How to Develop a Secure Attachment Style with Your Partner
Differing attachment styles are at the heart of many relationship problems. If you and your partner feel disconnected or insecure, it’s possible that the two of you have different attachment styles. In this article, we’ll describe the four primary attachment styles. We will also share some tips for how to develop a secure attachment style with your partner.
Secure Attachment Style
A secure attachment style is the one we all aim for in our relationships. Where we feel trust and connection with our partner. We’re able to give and receive support, and yet we have an element of independence that allows both parties to pursue their own interests and interact freely with others.
Anxious-preoccupied Attachment Style
Someone with an anxious-preoccupied attachment style is likely to be clingy, possessive, and insecure. They may not feel confident in themselves or their relationship and subconsciously want their partner to complete them or even to rescue them.
Dismissive-Avoidant Attachment Style
We all need connection in our relationships, but those with a dismissive-avoidant attachment style tend to detach themselves from their loved ones. People with this attachment style frequently take on large responsibilities of the relationship themselves. Rather than sharing those responsibilities with their partner, and can be emotionally distant.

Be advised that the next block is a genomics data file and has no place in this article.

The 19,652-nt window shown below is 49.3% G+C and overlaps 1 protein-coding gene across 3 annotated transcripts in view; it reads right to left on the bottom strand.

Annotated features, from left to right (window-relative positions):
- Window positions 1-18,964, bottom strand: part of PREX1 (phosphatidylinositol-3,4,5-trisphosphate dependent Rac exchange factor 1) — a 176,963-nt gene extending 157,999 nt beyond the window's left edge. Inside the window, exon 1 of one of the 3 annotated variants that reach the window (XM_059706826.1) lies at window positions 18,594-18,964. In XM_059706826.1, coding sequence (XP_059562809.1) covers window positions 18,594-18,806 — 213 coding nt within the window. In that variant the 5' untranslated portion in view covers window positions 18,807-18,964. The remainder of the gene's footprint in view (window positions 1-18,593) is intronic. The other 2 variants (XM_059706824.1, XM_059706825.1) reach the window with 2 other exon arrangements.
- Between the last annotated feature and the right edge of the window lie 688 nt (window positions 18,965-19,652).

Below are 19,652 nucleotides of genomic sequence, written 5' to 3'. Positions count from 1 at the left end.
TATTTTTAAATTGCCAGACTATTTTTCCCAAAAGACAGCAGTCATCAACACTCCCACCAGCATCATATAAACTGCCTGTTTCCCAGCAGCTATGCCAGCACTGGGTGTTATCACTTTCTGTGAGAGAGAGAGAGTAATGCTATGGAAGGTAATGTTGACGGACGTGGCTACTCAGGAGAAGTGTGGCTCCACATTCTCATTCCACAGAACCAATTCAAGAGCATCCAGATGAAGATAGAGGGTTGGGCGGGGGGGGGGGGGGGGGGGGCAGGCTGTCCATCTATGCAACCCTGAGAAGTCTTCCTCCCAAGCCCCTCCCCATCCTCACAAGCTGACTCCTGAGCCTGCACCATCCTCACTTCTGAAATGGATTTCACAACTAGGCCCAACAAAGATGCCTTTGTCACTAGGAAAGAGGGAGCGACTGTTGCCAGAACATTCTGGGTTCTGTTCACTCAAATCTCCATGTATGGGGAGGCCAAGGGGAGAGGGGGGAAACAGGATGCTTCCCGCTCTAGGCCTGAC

Fearful-Avoidant Attachment Style
People with a fearful-avoidant attachment style are often conflicted between opposing emotions. They have an innate need to be close to others, and yet fear that intimacy at the same time. Their relationships are often dramatic and characterized by strong and conflicting moods.
Tips for Developing a Secure Attachment Style
The good news is that no matter what your attachment style, you can work towards developing a secure attachment style with your partner. The road towards a good relationship is often smoothed when one of you already has a secure attachment style, but the challenges of other styles can be overcome with or without this benefit.
Figure out your attachment style and that of your partner. Discuss together what motivates you to behave as you do, and try to be open, honest, and supportive. By understanding your attachment styles you can work together to develop a secure relationship.
Build your own self-esteem and that of your partner by expressing love, gratitude, and praise. As you each come to understand your value as individuals you become more comfortable with healthy independence, acand more able to interact well together.
Resist any urge to pathologize your partner because of his or her attachment style. Better yet, notice any urge to do so and consider looking inward to your own tendency to ‘go there’. Recognize that your behavior affects each other. By reassuring one another and extending mutual trust, the two of you can build greater security in your attachment style.
Therapy can also help the two of you to learn your unique strengths and weaknesses. An experienced counselor can give you guidance on what changes you can make both as individuals and as a couple to foster a secure attachment style.
Managing your attachment style or learning to work well with a partner who has a different attachment style can be a challenge, but the rewards are worth the effort. A safe, secure, and mutually beneficial relationship can blossom when you work together as a couple to learn about attachment styles. You can make positive changes, and support one another through the process.